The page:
“I don’t want that woman left alone and furthermore I don’t want anyone watching her on their own either. I want two people present at all times, the woman is mad. Make sure she doesn’t hurt herself or anyone else. Especially anyone else” He said, and gave instructions for her to be taken to a holding cell pending arraignment and hopefully her transfer to a centre for the criminally insane. The woman came out of the interview room sullen and quiet and walked away between two Woman Police Constables. A male sergeant followed them.

He watched the group until they disappeared round a corner and then went into his office wondering what to do next. It was too early to start work and far too late to go home to his bed. He sat down at his desk and leaned back in his chair suddenly very weary and listened to the rain splattering against his window. It had been a wild night when he had left his apartment to come into the station and it appeared to be getting worse. Still, there wasn’t a typhoon in the area so this was just a localised squall. The glass in the window shuddered as a gust hit it. He turned back to his desk and opened the file.

Simms had been with the police for a long time and had seen a lot of terrible things. But nothing he had experienced with the force had prepared him for what lay in the arresting officer’s report. This woman, Clara Robertson, by name had kidnapped a Chinese girl, Chow Siu-mei, and cut her throat with a kukri. She had then disembowelled the corpse and arranged the entrails in a circle on the floor of her apartment in the village where both she and her victim had lived.

The officers that had smashed in her front door had found her prostrate in the middle of the bloody circle. She had been chanting something that none of the officers could understand and seemed oblivious to their presence until they had tried to pick her up off the floor. Then she had gone berserk and attacked them, gouging one man’s face so badly that she might have done permanent damage to his eye. Another had looked as if he had been in a cat fight; it had taken three of them to restrain her. In the toilet of the apartment, they had found the remains of the little girl and the sight had been enough to make a hardened officer ill.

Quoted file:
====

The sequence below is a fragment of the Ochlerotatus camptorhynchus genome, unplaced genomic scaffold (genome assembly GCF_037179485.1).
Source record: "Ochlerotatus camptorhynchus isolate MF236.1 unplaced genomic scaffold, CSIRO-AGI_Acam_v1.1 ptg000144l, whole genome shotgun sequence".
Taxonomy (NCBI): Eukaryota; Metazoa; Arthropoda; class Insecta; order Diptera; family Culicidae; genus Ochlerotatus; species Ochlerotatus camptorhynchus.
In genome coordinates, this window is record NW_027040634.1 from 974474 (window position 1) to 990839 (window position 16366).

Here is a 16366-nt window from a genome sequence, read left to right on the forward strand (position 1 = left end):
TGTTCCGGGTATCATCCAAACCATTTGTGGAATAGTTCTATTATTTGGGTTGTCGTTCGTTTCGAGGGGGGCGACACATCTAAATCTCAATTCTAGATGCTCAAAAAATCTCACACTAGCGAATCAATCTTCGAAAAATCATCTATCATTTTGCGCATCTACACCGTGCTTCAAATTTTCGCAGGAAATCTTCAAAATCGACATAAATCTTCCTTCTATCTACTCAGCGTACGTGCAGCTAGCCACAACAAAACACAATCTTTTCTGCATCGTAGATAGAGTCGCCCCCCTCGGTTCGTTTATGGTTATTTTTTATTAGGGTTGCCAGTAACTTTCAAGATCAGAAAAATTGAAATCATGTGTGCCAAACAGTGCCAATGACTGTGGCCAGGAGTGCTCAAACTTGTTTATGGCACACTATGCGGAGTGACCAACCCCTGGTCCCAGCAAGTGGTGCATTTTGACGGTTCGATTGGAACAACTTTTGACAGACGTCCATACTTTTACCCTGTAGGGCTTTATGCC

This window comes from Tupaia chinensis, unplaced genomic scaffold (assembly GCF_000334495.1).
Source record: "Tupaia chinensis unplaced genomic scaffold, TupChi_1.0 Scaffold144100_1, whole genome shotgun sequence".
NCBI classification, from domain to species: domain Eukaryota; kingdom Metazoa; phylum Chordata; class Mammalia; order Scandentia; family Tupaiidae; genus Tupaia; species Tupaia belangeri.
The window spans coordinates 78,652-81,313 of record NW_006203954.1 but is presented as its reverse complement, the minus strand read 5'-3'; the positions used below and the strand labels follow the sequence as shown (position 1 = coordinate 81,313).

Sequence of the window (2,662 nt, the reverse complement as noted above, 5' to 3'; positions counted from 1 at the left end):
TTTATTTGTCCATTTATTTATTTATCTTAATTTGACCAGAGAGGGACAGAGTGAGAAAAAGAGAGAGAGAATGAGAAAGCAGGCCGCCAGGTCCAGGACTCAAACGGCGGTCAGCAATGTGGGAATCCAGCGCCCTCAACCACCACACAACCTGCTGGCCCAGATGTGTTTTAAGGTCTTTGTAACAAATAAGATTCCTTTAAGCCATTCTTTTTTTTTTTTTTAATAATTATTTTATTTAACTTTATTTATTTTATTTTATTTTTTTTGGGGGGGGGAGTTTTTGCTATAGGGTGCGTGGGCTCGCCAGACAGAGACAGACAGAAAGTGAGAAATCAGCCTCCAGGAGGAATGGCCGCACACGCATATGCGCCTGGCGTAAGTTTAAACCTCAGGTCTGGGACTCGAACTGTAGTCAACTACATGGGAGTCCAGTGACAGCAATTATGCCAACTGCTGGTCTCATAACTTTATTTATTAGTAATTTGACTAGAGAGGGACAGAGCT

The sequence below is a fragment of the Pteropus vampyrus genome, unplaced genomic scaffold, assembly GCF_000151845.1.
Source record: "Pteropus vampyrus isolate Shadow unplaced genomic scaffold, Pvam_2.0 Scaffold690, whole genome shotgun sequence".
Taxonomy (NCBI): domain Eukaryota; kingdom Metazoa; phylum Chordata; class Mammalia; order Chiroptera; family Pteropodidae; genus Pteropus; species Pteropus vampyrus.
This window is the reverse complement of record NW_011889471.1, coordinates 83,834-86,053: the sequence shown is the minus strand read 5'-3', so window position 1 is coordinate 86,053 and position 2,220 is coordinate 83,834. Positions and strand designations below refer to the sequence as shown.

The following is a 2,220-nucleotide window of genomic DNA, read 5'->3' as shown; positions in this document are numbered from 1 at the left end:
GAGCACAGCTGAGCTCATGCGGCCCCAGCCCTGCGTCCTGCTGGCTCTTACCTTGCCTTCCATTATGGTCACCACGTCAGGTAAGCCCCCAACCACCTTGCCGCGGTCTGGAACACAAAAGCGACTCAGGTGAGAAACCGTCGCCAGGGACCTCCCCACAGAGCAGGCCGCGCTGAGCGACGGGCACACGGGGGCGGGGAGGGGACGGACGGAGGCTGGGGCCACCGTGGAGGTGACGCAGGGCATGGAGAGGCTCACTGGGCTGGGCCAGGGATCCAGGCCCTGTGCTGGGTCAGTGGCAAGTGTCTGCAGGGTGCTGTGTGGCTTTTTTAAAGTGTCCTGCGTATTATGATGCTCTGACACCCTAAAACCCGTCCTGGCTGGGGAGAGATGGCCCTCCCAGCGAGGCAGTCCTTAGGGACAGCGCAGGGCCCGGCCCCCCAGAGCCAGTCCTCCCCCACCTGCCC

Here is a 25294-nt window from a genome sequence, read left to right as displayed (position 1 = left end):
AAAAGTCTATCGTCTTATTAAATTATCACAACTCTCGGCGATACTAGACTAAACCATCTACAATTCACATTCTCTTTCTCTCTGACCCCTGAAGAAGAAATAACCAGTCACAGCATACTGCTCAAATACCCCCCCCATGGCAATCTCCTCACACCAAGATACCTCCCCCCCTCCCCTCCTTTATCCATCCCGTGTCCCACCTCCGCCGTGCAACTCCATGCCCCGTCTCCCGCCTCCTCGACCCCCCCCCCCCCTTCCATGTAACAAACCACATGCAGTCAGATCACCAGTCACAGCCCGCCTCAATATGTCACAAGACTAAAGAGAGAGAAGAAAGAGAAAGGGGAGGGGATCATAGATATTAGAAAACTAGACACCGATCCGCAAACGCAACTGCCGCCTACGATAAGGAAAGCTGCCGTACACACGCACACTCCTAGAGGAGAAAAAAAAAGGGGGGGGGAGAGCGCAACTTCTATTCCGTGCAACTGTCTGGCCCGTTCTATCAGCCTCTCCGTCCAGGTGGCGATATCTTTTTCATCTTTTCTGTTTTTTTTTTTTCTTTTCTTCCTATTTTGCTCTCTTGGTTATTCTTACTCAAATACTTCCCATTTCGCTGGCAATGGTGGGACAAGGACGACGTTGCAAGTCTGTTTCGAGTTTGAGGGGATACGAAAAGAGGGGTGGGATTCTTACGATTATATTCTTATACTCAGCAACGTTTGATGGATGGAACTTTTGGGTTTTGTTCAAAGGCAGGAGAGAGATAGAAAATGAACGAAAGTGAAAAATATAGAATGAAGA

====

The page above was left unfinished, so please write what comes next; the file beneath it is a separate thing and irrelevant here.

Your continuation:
Simms saw all the signs of Devil worship. Something new to Hong Kong, he thought to himself. Never in his experience had he ever seen or heard of this happening here. Very occasionally there would be reports of graves being desecrated but the culprits had only been out for what they thought of as fun. There had never been any religious or cultist significance in their misguided actions. The case against the woman was clear.

She had been crazy enough to kidnap a girl from a house just a few doors down from her. The neighbours had heard the screams and called the police, the parents had been working late. He noted that they had not tried to intervene when the girl had begged for help. By the time the police had arrived at the scene it was too late for the girl. The thing that Simms could help but notice was that the woman had at no time tried to conceal her crime. This implied to him that she either believed implicitly in what she was doing, or that she was, as he believed, a complete nutter. And anyone that believed in Devil worship in this day and age was a complete nutter anyway.

There was a crash and the sound of broken glass from down the corridor and Simms went to the door of his office to see what had happened. In the outer office where the desk officers worked, a window had shattered and the full fury of the gale was blowing into the room. The force was incredible and Simms felt the strength of the wind even from where he was standing. The fluorescent lights that hung from the ceiling swayed and clattered against one another. Then one of the P.C.s stuffed an old file cover into the gap while another used masking tape to hold it in place and the screaming wind diminished. The whole thing had taken less than a minute but Simms found himself nervous and shaken by it. He went back to his desk and sat down, feeling very tired all of a sudden. Then there was a commotion outside and a sergeant appeared at his door.

(c) Copyright John Stewart Sloan 2020 – Not for Distribution